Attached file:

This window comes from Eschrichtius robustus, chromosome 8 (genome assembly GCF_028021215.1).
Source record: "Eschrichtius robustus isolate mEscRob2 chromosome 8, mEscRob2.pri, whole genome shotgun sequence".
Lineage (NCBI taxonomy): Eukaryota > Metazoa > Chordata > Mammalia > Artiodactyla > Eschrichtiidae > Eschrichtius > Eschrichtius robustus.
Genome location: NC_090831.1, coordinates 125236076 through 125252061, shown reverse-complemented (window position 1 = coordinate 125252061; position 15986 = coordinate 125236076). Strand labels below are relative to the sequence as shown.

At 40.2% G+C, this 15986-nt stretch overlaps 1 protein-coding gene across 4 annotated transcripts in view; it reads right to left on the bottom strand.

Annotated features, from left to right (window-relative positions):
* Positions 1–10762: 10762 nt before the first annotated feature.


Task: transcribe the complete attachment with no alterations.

This window comes from Eschrichtius robustus, chromosome 8 (genome assembly GCF_028021215.1).
Source record: "Eschrichtius robustus isolate mEscRob2 chromosome 8, mEscRob2.pri, whole genome shotgun sequence".
Lineage (NCBI taxonomy): Eukaryota > Metazoa > Chordata > Mammalia > Artiodactyla > Eschrichtiidae > Eschrichtius > Eschrichtius robustus.
Genome location: NC_090831.1, coordinates 125236076 through 125252061, shown reverse-complemented (window position 1 = coordinate 125252061; position 15986 = coordinate 125236076). Strand labels below are relative to the sequence as shown.

At 40.2% G+C, this 15986-nt stretch overlaps 1 protein-coding gene across 4 annotated transcripts in view; it reads right to left on the bottom strand.

Annotated features, from left to right (window-relative positions):
* Positions 1–10762: 10762 nt before the first annotated feature.